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Software Engineering

Software Engineering

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Software Engineering

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  1. Software Engineering CPSC 439/539 Spring 2014

  2. Acknowledgements • Many slides courtesy of RupakMajumdar • Additinally, Rupak thanked Alex Aiken, RasBodik, Ralph Johnson, George Necula, Koushik Sen, A J Shankar • This course is inspired by various courses available on-line that combine software engineering and formal methods • Alex Aiken’s course at Stanford • DarkoMarinov’s course at the University of Illinois

  3. Announcements • The final exam will take place April 25, 2014 • Students taking CPSC 539, if you did not until now, send me an email to get a paper assigned • Students taking CPSC 539 need to give a 15+5-minute presentation of the assigned scientific paper from the SE field • 15+5 means: 15 minutes presentation, 5 minutes questions • But first we need to assign groups for the projects!

  4. Design Patterns

  5. class ArrayList extends List { Object[] data = new Object[100]; int size = 0; void add(Object o) { … } void remove(Object o) { …} void insert(Object o, inti){ … } } ArrayList a = new ArrayList(); a.add(1); a.add(9); …. for(int I=0; I<size;I++) { foo(data[I]); } Stepping through a Collection class ArrayList extends List { Object[] data = new Object[100]; int size = 0; void add(Object o) { … } void remove(Object o) { …} void insert(Object o, inti){ … } void someFunction1( ) { for(int I=0; I<size;I++) { foo(data[I]); } } } ArrayList a = new ArrayList(); a.add(1); a.add(9); …. a.someFunction1();

  6. Stepping through a Collection class ArrayList extends List { Object[] data = new Object[100]; int size = 0; void add(Object o) { … } void remove(Object o) { …} void insert(Object o, inti){ … } void someFunction1( ) { for(int I=0; I<size;I++) { foo(data[I]); } } void someFunction2( ) { for(int I=0; I<size;I++) { print(data[I]); } } }

  7. class ArrayList extends List { Object[] data = new Object[100]; int size = 0; void add(Object o) { … } void remove(Object o) { …} void insert(Object o, inti){ … } class LinkedList extends List { ListCell head; void add(Object o) { … } void remove(Object o) { …} void insert(Object o, inti){ … } Stepping through a Collection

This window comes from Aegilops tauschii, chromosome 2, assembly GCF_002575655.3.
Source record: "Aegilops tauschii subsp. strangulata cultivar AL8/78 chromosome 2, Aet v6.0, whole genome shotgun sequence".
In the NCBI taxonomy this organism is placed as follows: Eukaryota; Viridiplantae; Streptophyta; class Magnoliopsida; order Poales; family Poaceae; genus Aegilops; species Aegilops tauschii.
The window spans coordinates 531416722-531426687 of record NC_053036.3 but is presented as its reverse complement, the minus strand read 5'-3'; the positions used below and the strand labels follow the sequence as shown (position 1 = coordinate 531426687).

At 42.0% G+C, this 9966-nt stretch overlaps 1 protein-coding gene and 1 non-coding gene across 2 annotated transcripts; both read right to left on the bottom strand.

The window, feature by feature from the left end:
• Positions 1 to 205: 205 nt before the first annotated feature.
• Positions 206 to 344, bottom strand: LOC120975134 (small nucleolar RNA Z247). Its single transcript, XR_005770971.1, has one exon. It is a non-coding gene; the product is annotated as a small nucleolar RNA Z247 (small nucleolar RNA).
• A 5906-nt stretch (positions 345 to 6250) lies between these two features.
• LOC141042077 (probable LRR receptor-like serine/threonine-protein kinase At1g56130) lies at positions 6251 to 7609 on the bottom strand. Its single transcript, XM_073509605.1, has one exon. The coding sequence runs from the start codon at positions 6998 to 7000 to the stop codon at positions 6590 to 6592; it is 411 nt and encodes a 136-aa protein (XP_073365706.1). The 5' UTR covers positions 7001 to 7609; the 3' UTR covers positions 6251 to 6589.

8. void someFunction1( ) { for(int I=0; I<size;I++) { foo(data[I]); } } void someFunction2( ) { for(int I=0; I<size;I++) { print(data[I]); } } } void someFunction1( ) { tmp = head; while (tmp != null) { foo(tmp.val); tmp = tmp->next; } } void someFunction2( ) { tmp = head; while (tmp != null) { print(tmp.val); tmp = tmp->next; } } } Stepping through a Collection

  9. Iterator interface Iterator { booleanhasNext(); Object next(); } ArrayList a = new ArrayList(); a.add(1); a.add(9); …. Iterator itr = a.getIterator(); while(itr.hasNext()){ foo(itr.next()); } itr = a.getIterator(); while(itr.hasNext()){ print(itr.next()); }

  10. Iterator interface Iterator { booleanhasNext(); Object next(); } LinkedList a = new LinkedList(); a.add(1); a.add(9); …. Iterator itr = a.getIterator(); while(itr.hasNext()){ foo(itr.next()); } itr = a.getIterator(); while(itr.hasNext()){ print(itr.next()); }

  11. Object-oriented design • Object-oriented software design is hard • Even hard to make them reusable • Figure out objects, classes, and hierarchy • Foresee future problems and requirements • Avoid redesign • Experts do them well • Do not start from scratch • Recurrent problems • Identify patterns • Use existing good solution: Design patterns • Design patterns • Solve specific design problem • Flexible, elegant, and reusable